How to cite this article:
Rajarama S, Gupta P, Gupta B, Kaur IR, Goel N. Laparoscopy in the diagnosis of tuberculosis in chronic pelvic pain. Int J Mycobacteriol 2016;5:318-23

How to cite this URL:
Rajarama S, Gupta P, Gupta B, Kaur IR, Goel N. Laparoscopy in the diagnosis of tuberculosis in chronic pelvic pain. Int J Mycobacteriol [serial online] 2016 [cited 2022 Nov 26];5:318-23. Available from: https://www.ijmyco.org/text.asp?2016/5/3/318/200072




  Introduction Top


The global prevalence of chronic pelvic pain (CPP) ranges from 4% to 43.4%, with prevalence rates reported to be 15% and 24% in the United States and the United Kingdom, respectively [1]. The prevalence rate of CPP in Asia ranges from 5% to 43%, whereas in India it is 5.2% [1]. CPP accounts for 20% of outpatient visits to gynecologists, 40% of laparoscopies, and 10–15% of hysterectomies [2],[3].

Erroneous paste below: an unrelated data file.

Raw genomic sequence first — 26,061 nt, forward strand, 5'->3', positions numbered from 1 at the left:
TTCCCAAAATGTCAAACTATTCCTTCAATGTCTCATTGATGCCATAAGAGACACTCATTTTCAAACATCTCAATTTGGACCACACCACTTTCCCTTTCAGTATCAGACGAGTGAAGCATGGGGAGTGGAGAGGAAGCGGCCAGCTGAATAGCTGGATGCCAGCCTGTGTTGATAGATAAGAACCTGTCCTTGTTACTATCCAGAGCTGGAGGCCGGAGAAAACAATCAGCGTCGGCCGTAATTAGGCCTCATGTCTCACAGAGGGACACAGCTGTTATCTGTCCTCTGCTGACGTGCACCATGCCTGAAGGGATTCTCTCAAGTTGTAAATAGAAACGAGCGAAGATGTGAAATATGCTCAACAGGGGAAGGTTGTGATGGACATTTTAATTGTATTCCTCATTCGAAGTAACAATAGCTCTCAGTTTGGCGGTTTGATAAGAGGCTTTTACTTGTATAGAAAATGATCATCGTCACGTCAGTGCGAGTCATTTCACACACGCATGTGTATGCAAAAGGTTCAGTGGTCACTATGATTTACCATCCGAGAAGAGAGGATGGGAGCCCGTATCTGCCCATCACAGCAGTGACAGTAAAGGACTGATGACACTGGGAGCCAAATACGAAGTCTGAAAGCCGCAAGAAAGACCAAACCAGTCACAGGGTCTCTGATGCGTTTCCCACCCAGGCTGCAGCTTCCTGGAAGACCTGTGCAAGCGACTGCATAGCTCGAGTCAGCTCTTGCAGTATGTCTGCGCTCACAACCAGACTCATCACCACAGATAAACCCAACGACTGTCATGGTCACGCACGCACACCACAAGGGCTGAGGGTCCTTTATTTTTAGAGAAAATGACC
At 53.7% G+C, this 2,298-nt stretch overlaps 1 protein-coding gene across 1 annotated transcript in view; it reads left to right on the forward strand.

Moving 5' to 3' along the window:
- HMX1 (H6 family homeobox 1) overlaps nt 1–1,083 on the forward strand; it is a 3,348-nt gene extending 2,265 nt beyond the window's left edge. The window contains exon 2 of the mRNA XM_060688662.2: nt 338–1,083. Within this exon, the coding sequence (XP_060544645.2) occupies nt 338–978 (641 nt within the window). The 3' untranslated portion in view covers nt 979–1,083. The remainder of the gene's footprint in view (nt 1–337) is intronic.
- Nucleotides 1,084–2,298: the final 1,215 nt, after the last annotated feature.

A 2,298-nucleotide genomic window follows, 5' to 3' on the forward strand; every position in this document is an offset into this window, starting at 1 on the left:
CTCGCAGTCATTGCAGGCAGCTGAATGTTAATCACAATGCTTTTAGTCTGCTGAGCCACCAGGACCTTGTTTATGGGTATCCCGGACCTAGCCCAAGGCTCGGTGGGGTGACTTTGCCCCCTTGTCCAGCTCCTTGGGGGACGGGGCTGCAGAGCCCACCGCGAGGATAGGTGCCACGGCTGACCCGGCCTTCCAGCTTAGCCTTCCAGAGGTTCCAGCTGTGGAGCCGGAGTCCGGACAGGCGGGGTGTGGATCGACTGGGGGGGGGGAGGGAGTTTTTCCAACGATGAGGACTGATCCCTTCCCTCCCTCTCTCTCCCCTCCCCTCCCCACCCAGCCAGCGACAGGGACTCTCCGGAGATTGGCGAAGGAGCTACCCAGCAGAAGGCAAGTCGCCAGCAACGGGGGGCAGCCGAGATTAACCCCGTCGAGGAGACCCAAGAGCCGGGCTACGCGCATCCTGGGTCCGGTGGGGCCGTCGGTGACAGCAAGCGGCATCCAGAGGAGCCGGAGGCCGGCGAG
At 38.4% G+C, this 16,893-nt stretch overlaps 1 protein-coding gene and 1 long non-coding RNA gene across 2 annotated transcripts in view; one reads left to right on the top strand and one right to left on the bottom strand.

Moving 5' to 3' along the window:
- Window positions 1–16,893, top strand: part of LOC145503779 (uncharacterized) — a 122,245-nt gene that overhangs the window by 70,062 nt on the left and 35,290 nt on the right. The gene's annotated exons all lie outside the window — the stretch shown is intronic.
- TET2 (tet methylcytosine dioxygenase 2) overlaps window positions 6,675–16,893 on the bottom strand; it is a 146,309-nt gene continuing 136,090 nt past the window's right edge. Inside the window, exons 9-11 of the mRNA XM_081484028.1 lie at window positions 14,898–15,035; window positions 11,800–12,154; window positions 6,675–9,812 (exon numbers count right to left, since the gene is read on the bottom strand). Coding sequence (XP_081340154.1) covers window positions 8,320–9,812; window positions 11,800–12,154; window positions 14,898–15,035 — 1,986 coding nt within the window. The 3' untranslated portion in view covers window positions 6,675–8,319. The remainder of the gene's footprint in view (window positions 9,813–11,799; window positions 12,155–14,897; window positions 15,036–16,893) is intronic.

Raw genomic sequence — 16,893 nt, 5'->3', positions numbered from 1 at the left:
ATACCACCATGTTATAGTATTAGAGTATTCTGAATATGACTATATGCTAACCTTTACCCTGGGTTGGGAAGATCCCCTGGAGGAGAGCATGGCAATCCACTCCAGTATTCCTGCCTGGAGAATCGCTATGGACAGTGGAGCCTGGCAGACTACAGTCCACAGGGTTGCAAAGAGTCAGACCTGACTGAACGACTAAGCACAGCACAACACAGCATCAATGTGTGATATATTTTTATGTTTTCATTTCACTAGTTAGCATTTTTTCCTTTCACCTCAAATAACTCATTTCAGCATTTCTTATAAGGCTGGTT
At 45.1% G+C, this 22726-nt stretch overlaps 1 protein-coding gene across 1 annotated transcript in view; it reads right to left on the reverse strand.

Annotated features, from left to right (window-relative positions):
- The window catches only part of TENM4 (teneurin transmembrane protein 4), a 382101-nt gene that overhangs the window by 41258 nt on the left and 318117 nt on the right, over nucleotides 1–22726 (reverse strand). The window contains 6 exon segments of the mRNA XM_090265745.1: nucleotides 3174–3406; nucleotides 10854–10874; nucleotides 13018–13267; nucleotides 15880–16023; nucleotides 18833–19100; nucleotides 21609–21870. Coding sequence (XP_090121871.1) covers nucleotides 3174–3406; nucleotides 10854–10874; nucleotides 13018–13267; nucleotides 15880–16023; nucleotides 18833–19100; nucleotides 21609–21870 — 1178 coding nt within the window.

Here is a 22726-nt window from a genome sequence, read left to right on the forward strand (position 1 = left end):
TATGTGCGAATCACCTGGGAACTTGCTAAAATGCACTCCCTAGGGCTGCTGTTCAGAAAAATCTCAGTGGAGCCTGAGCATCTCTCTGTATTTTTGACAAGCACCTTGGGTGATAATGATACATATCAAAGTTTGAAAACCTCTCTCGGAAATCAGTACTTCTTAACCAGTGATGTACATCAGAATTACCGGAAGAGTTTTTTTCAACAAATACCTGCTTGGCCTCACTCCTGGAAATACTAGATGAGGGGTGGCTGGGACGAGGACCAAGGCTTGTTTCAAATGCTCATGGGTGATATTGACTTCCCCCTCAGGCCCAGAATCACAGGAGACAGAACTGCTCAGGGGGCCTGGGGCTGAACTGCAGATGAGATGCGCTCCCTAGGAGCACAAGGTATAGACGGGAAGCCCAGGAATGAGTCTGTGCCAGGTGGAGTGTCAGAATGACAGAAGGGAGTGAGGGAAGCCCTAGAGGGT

CPP is a multifactorial entity, with a poorly understood etiology and complex pathophysiology. As a result, there is a lack of evidence-based diagnosis and management options for CPP. Management of CPP in women is difficult with normal gynecological examinations and imaging studies (idiopathic CPP) and such cases are best evaluated on laparoscopy. Common findings on laparoscopy in these cases include endometriosis, adhesions, pelvic inflammatory disease, and pelvic congestion [4].